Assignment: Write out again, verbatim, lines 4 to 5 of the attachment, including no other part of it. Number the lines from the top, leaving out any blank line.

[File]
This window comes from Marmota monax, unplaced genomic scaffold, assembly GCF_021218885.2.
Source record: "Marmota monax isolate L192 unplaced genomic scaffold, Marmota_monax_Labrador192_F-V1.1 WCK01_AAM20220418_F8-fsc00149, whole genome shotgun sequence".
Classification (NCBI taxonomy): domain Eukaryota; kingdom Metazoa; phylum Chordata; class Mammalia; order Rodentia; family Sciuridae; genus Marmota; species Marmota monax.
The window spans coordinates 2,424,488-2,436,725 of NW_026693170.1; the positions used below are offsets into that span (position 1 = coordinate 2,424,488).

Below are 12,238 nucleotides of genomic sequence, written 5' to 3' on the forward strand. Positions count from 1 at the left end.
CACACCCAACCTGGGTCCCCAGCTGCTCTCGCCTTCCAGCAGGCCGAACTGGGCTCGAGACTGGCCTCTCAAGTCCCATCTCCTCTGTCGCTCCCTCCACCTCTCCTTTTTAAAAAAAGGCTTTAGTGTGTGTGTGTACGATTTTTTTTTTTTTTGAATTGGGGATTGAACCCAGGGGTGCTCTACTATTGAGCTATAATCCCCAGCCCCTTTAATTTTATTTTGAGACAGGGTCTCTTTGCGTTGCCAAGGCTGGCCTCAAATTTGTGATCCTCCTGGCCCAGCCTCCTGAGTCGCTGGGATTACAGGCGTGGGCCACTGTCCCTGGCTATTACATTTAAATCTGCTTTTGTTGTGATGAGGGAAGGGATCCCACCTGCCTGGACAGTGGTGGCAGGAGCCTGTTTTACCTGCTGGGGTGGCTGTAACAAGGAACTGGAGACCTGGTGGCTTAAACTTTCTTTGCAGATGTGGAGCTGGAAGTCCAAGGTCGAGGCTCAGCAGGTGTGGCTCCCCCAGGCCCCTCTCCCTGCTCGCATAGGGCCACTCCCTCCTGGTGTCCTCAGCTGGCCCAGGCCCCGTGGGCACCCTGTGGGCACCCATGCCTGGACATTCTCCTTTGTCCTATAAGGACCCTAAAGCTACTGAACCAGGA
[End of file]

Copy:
The window spans coordinates 2,424,488-2,436,725 of NW_026693170.1; the positions used below are offsets into that span (position 1 = coordinate 2,424,488).

Below are 12,238 nucleotides of genomic sequence, written 5' to 3' on the forward strand. Positions count from 1 at the left end.